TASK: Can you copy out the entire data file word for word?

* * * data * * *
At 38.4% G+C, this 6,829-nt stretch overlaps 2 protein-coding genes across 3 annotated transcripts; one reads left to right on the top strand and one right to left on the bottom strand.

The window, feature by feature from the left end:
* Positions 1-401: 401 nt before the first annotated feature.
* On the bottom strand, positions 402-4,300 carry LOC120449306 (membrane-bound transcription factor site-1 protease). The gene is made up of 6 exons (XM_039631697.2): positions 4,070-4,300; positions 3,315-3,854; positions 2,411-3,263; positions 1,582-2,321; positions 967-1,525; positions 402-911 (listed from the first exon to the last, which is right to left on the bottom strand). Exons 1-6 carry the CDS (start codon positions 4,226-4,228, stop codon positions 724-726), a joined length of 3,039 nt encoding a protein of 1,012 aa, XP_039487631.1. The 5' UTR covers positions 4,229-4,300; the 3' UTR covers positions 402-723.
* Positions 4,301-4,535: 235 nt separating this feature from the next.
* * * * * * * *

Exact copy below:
At 38.4% G+C, this 6,829-nt stretch overlaps 2 protein-coding genes across 3 annotated transcripts; one reads left to right on the top strand and one right to left on the bottom strand.

The window, feature by feature from the left end:
* Positions 1-401: 401 nt before the first annotated feature.
* On the bottom strand, positions 402-4,300 carry LOC120449306 (membrane-bound transcription factor site-1 protease). The gene is made up of 6 exons (XM_039631697.2): positions 4,070-4,300; positions 3,315-3,854; positions 2,411-3,263; positions 1,582-2,321; positions 967-1,525; positions 402-911 (listed from the first exon to the last, which is right to left on the bottom strand). Exons 1-6 carry the CDS (start codon positions 4,226-4,228, stop codon positions 724-726), a joined length of 3,039 nt encoding a protein of 1,012 aa, XP_039487631.1. The 5' UTR covers positions 4,229-4,300; the 3' UTR covers positions 402-723.
* Positions 4,301-4,535: 235 nt separating this feature from the next.